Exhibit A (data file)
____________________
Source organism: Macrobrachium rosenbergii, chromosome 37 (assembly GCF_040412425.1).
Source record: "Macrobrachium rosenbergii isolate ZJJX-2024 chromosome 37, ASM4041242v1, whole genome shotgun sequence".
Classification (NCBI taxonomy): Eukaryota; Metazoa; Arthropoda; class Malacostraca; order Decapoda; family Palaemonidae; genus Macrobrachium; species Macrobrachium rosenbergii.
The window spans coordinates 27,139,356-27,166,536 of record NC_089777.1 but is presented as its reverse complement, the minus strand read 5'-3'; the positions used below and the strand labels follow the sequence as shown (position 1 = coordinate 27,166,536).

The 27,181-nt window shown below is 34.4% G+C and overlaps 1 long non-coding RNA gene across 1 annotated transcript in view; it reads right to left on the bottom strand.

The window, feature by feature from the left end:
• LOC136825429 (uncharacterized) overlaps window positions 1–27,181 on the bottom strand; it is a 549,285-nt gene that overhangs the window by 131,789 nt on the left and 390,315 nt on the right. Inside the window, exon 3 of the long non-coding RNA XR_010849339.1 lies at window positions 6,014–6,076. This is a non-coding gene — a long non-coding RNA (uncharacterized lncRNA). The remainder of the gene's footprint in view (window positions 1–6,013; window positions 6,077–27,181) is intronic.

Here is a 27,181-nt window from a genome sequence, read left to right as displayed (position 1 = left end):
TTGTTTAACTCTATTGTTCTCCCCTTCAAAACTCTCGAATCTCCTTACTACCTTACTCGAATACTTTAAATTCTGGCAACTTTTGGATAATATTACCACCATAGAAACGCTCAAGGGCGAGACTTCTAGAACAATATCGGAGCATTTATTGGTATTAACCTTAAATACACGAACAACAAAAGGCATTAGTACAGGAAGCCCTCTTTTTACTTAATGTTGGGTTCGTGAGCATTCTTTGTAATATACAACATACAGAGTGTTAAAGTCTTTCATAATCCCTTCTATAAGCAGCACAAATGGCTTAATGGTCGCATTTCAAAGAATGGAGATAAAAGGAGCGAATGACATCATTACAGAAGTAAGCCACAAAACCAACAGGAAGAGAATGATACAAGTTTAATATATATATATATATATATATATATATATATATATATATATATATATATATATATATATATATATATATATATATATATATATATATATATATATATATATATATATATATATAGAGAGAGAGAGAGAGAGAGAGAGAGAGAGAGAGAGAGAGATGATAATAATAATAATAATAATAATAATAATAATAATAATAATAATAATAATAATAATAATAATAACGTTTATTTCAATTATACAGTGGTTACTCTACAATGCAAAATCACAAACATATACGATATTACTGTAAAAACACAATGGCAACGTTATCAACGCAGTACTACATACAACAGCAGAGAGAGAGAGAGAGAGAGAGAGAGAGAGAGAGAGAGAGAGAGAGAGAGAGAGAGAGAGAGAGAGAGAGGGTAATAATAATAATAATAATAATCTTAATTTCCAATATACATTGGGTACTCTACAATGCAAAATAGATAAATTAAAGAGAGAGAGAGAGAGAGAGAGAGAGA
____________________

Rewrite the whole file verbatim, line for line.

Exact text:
Source organism: Macrobrachium rosenbergii, chromosome 37 (assembly GCF_040412425.1).
Source record: "Macrobrachium rosenbergii isolate ZJJX-2024 chromosome 37, ASM4041242v1, whole genome shotgun sequence".
Classification (NCBI taxonomy): Eukaryota; Metazoa; Arthropoda; class Malacostraca; order Decapoda; family Palaemonidae; genus Macrobrachium; species Macrobrachium rosenbergii.
The window spans coordinates 27,139,356-27,166,536 of record NC_089777.1 but is presented as its reverse complement, the minus strand read 5'-3'; the positions used below and the strand labels follow the sequence as shown (position 1 = coordinate 27,166,536).

The 27,181-nt window shown below is 34.4% G+C and overlaps 1 long non-coding RNA gene across 1 annotated transcript in view; it reads right to left on the bottom strand.

The window, feature by feature from the left end:
• LOC136825429 (uncharacterized) overlaps window positions 1–27,181 on the bottom strand; it is a 549,285-nt gene that overhangs the window by 131,789 nt on the left and 390,315 nt on the right. Inside the window, exon 3 of the long non-coding RNA XR_010849339.1 lies at window positions 6,014–6,076. This is a non-coding gene — a long non-coding RNA (uncharacterized lncRNA). The remainder of the gene's footprint in view (window positions 1–6,013; window positions 6,077–27,181) is intronic.

Here is a 27,181-nt window from a genome sequence, read left to right as displayed (position 1 = left end):
TTGTTTAACTCTATTGTTCTCCCCTTCAAAACTCTCGAATCTCCTTACTACCTTACTCGAATACTTTAAATTCTGGCAACTTTTGGATAATATTACCACCATAGAAACGCTCAAGGGCGAGACTTCTAGAACAATATCGGAGCATTTATTGGTATTAACCTTAAATACACGAACAACAAAAGGCATTAGTACAGGAAGCCCTCTTTTTACTTAATGTTGGGTTCGTGAGCATTCTTTGTAATATACAACATACAGAGTGTTAAAGTCTTTCATAATCCCTTCTATAAGCAGCACAAATGGCTTAATGGTCGCATTTCAAAGAATGGAGATAAAAGGAGCGAATGACATCATTACAGAAGTAAGCCACAAAACCAACAGGAAGAGAATGATACAAGTTTAATATATATATATATATATATATATATATATATATATATATATATATATATATATATATATATATATATATATATATATATATATATATATATATATATATATATATATATATATAGAGAGAGAGAGAGAGAGAGAGAGAGAGAGAGAGAGAGAGATGATAATAATAATAATAATAATAATAATAATAATAATAATAATAATAATAATAATAATAATAATAACGTTTATTTCAATTATACAGTGGTTACTCTACAATGCAAAATCACAAACATATACGATATTACTGTAAAAACACAATGGCAACGTTATCAACGCAGTACTACATACAACAGCAGAGAGAGAGAGAGAGAGAGAGAGAGAGAGAGAGAGAGAGAGAGAGAGAGAGAGAGAGAGAGAGAGAGAGGGTAATAATAATAATAATAATAATCTTAATTTCCAATATACATTGGGTACTCTACAATGCAAAATAGATAAATTAAAGAGAGAGAGAGAGAGAGAGAGAGAGA